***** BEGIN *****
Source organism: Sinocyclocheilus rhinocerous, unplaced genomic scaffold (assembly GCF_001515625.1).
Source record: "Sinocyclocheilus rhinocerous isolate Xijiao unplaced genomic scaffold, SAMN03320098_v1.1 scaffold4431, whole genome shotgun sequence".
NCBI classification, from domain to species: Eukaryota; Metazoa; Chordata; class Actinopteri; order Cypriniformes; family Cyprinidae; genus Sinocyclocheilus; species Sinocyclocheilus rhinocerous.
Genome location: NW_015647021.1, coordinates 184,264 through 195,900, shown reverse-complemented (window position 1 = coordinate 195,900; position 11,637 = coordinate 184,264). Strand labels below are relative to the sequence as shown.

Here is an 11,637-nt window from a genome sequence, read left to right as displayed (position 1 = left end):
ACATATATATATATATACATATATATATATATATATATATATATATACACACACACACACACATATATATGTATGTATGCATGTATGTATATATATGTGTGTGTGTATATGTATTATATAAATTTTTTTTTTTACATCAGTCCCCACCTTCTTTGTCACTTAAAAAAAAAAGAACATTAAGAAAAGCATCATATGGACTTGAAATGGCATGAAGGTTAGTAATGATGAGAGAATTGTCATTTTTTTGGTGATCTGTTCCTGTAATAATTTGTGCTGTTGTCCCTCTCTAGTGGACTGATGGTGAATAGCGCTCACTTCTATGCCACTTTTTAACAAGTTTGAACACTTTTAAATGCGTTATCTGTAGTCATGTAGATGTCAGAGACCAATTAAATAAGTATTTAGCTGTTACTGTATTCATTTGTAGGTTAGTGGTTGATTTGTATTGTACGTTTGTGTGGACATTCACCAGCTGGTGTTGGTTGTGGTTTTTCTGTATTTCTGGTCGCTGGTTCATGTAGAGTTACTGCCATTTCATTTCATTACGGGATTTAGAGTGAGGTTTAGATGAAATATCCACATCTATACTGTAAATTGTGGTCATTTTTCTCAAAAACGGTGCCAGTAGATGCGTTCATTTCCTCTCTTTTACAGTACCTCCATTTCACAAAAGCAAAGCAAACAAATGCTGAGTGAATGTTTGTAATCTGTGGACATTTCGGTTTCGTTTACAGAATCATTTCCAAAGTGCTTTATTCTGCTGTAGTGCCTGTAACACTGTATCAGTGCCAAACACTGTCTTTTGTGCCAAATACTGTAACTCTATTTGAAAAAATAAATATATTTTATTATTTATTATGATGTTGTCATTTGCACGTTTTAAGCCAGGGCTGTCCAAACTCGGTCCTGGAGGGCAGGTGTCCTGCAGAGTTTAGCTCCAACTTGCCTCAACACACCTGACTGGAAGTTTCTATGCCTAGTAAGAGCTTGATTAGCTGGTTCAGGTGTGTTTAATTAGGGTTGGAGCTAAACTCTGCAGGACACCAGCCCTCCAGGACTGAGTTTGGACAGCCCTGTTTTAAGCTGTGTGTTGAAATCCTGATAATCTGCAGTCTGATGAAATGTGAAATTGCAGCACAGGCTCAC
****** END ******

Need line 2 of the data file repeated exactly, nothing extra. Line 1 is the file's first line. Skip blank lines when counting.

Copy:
Source record: "Sinocyclocheilus rhinocerous isolate Xijiao unplaced genomic scaffold, SAMN03320098_v1.1 scaffold4431, whole genome shotgun sequence".